Re: Postscreen DNSBL Sites
- On Tue, Apr 23, 2013 at 08:59:41PM -0700, David Benfell wrote:
> On 04/23/2013 10:42 AM, Steve Jenkins wrote:Since you mention "mjabl" I think you might not be familiar with
> > This setup has been working pretty well for me, and reduces false
> > positives by not allowing any single DNSBL to block an incoming
> > connection without concurrence from at least one other DNSBL.
> First, thanks for introducing me to postscreen. Since I moved my
> domains to a dedicated server in Germany, I've been getting
> hammered with spam, so second, I've been testing this out, minus
> the mjabl entry, and it seems to have stopped the spammers in their
> tracks. I'm not going to claim it's optimum, because I don't know,
> but it works *very* well.
these DNSBL (and DNSWL) services. It bears repeating: you really
should become familiar with them.
Did you sign up for Barracuda Reputation Block List? It's free of
charge, but they do require registration.
Links are on my page that you will see (or have seen) upthread. Take
the time to know the policies of each of these services.
Good luck, and enjoy watching the spam rejections. :)
http://rob0.nodns4.us/ -- system administration and consulting
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- On 5/14/2013 11:45 AM, Steve Jenkins wrote:
> On Tue, May 14, 2013 at 8:33 AM, /dev/rob0 <rob0@...> wrote:"permits" always come before "rejects". Thus whitelist type entries
>> On Tue, May 14, 2013 at 07:49:50AM -0700, Steve Jenkins wrote:
>>> smtpd_recipient_restrictions =
>>> warn_if_reject reject_non_fqdn_helo_hostname,
>>> warn_if_reject reject_unknown_helo_hostname,
>>> check_helo_access hash:/etc/postfix/helo_access,
>>> check_sender_access hash:/etc/postfix/sender_access,
>>> reject_rbl_client zen.spamhaus.org,
>>> reject_rhsbl_client dbl.spamhaus.org,
>>> reject_rhsbl_sender dbl.spamhaus.org,
>>> reject_rhsbl_helo dbl.spamhaus.org,
>>> permit_dnswl_client list.dnswl.org=127.0.[0..255].[1..3],
>> The last two lines are no-op. If you have anything you want to be
>> subjected to the list.dnswl.org whitelist, put it after the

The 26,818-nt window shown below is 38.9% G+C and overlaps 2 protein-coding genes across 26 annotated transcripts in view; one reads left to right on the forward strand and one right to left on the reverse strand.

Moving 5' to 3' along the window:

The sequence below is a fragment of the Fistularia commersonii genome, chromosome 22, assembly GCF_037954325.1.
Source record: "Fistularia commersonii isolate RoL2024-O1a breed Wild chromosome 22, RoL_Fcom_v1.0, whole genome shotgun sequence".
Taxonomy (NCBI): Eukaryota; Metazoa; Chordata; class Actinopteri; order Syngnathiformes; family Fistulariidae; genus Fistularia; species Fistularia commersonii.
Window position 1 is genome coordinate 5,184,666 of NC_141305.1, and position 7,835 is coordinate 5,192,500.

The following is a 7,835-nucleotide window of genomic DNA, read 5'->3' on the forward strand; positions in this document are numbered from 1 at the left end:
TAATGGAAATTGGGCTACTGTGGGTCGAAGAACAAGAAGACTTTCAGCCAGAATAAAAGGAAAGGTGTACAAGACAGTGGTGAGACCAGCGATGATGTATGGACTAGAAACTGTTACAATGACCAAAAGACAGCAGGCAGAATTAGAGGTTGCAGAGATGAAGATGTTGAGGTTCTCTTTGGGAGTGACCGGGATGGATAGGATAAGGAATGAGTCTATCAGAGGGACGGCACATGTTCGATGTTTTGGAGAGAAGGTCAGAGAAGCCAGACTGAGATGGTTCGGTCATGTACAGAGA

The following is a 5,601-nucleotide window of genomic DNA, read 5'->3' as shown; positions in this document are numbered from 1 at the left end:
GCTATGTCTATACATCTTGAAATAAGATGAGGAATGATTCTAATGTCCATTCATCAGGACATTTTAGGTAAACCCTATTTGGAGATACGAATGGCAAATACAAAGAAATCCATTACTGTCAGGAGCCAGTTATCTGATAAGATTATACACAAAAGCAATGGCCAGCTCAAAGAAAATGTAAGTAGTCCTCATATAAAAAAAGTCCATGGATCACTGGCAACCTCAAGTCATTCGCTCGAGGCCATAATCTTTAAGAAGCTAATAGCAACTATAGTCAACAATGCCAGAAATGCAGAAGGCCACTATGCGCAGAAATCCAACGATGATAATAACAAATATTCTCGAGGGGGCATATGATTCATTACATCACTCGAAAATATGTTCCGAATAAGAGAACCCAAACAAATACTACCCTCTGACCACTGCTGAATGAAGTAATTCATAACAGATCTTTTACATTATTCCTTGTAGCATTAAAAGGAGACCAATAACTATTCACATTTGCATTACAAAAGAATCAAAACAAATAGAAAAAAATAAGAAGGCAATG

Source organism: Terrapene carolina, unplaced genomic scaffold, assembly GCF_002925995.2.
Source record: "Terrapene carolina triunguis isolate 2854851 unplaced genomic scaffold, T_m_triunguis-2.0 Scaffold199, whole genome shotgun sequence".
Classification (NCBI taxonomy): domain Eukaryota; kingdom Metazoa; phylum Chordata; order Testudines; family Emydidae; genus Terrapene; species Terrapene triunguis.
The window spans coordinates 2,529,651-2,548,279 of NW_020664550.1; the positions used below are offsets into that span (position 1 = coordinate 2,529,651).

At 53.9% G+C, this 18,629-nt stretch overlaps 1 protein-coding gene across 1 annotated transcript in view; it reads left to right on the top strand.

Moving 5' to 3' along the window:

>> permit_dnswl_client. If not, there is no point in querying it.
> Excellent point. If the next step is going to "permit" anyway, then no use
> in the extra query. I've moved the dnswl.org line up so that it's just
> above the three "local" check_* lines.
should always be at the top of the restrictions list. As you are using
(client|helo|sender|recipient) sections any whitelisting in
smtpd_recipient_restrictions should typically be at the very top.
This shows you are explicitly permitting anything/everything listed in
the dnswl. Are you sure that is what you want? I use...
which does not explicitly permit email marketing providers nor any IP
with trustworthiness score of 1. A score of 1 is equivalent to a
SpamAssassin score of -1, which does not merit a direct shot to the
queue. That would typically require an SA score of -5. I want these
clients to go through all of my other restrictions before allowing their
payload into my queue.
Also worth noting, there are currently only 14 categories (3rd octet of
a reply), so specifying 255 is not necessary, and possibly problematic.
Hypothetically, if dnswl decided one day to create categories 16,
political campaigns, and 17, religious newsletters, you are currently
setup to automatically permit such clients.
Remember, the sole purpose of whitelisting is to bypass all of your
other spam checks and get the mail into your queue unmolested. IMO, not
every IP listed by dnswl is deserving of this honor, not even close to
all of them.
See section "Return codes" at: http://www.dnswl.org/tech